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Management of Oncology Care in Urology Practices

Panelists: Mark S. Austenfeld, MD, Kansas City Urology Care; Raoul S. Concepcion, MD, Urology Associates, PC; E. David Crawford, MD, University of Colorado;
Published: Tuesday, Aug 14, 2012


In the last decade, there has been a rapid expansion in the number of oncolytic therapies and a consolidation of independent urology practices with an ever-growing number of large groups forming in urban settings across the United States. As a result, the urologic practice community has become more involved in the treatment of advanced cancer patients.

Addressing the larger issue of urology practice management, the panel discusses how urology practice models may affect patient care. Panelists E. David Crawford, MD, and Mark S. Austenfeld, MD, agree that a multidisciplinary approach is needed that incorporates medical oncology, radiation oncology, pathology, and imaging in addition to specialized centers for bone health and infusions.

Neal D. Shore, MD, believes a large urology groups in the community may follow the multidisciplinary academic models as describe by Crawford and Austenfeld, but practice size allows these groups to be more facile and nimble in understanding new therapeutics, especially in oncology and urology. Paul R. Sieber, MD, adds that as urology practices grow and new specialties are added the biggest challenge is providing uniform care across the entire practice.
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In the last decade, there has been a rapid expansion in the number of oncolytic therapies and a consolidation of independent urology practices with an ever-growing number of large groups forming in urban settings across the United States. As a result, the urologic practice community has become more involved in the treatment of advanced cancer patients.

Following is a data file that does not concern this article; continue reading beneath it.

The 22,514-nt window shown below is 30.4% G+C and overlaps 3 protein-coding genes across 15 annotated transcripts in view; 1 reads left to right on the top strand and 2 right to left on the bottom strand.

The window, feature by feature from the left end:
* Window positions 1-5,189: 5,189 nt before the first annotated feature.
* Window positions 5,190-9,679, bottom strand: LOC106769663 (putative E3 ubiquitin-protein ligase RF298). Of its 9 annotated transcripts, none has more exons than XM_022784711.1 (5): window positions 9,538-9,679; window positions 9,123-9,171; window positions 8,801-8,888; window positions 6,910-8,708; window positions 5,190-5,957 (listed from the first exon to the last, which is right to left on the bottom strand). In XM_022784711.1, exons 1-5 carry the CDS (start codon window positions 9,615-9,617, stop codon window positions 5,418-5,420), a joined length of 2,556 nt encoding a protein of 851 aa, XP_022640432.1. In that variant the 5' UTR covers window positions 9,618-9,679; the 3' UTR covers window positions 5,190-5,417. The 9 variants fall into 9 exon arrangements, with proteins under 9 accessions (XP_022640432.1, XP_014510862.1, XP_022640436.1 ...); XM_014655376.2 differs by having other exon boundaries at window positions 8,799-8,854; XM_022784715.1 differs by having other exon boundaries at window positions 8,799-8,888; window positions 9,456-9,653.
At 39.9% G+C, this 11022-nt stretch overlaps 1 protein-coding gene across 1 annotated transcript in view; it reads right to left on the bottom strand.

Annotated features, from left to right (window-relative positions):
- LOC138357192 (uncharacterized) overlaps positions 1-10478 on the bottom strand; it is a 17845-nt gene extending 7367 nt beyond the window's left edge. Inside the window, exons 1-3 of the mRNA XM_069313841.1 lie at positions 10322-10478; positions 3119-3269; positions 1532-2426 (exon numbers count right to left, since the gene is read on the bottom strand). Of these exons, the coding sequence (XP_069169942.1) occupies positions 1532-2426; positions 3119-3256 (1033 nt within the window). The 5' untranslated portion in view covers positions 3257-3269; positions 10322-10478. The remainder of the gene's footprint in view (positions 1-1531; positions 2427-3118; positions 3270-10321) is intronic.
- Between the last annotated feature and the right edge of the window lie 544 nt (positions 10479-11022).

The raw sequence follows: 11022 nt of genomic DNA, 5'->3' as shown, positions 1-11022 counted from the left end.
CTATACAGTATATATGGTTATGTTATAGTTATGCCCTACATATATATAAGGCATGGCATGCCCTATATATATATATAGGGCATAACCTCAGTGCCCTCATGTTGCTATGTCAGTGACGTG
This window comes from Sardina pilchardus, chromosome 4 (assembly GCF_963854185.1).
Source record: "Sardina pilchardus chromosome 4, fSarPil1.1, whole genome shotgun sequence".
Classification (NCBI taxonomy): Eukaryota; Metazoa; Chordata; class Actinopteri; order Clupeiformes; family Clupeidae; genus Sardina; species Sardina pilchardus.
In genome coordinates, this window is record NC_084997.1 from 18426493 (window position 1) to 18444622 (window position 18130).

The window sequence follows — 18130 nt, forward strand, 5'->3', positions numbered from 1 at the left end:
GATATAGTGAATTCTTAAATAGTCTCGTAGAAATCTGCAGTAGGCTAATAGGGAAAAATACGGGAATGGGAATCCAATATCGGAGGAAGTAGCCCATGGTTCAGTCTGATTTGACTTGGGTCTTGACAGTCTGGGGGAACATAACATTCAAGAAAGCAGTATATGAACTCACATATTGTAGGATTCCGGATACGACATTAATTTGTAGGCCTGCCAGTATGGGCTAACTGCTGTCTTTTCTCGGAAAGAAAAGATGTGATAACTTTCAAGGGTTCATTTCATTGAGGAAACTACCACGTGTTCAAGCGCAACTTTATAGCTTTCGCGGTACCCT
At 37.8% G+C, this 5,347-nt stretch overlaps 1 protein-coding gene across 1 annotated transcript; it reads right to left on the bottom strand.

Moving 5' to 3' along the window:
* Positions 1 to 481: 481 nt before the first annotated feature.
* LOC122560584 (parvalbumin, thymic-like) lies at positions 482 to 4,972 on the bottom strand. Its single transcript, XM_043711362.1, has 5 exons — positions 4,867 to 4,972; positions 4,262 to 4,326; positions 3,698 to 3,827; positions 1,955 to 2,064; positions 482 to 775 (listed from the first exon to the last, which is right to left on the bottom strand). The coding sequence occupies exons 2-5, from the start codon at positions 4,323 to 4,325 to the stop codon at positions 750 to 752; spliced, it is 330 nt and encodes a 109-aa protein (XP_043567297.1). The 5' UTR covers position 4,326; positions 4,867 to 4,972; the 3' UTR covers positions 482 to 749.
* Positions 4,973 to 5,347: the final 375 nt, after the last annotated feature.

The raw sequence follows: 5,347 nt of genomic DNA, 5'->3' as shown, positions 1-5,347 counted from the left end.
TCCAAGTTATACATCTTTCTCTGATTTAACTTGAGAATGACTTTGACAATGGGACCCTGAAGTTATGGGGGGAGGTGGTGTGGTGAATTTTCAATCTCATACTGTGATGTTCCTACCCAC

Addressing the larger issue of urology practice management, the panel discusses how urology practice models may affect patient care. Panelists E. David Crawford, MD, and Mark S. Austenfeld, MD, agree that a multidisciplinary approach is needed that incorporates medical oncology, radiation oncology, pathology, and imaging in addition to specialized centers for bone health and infusions.

Neal D. Shore, MD, believes a large urology groups in the community may follow the multidisciplinary academic models as describe by Crawford and Austenfeld, but practice size allows these groups to be more facile and nimble in understanding new therapeutics, especially in oncology and urology. Paul R. Sieber, MD, adds that as urology practices grow and new specialties are added the biggest challenge is providing uniform care across the entire practice.
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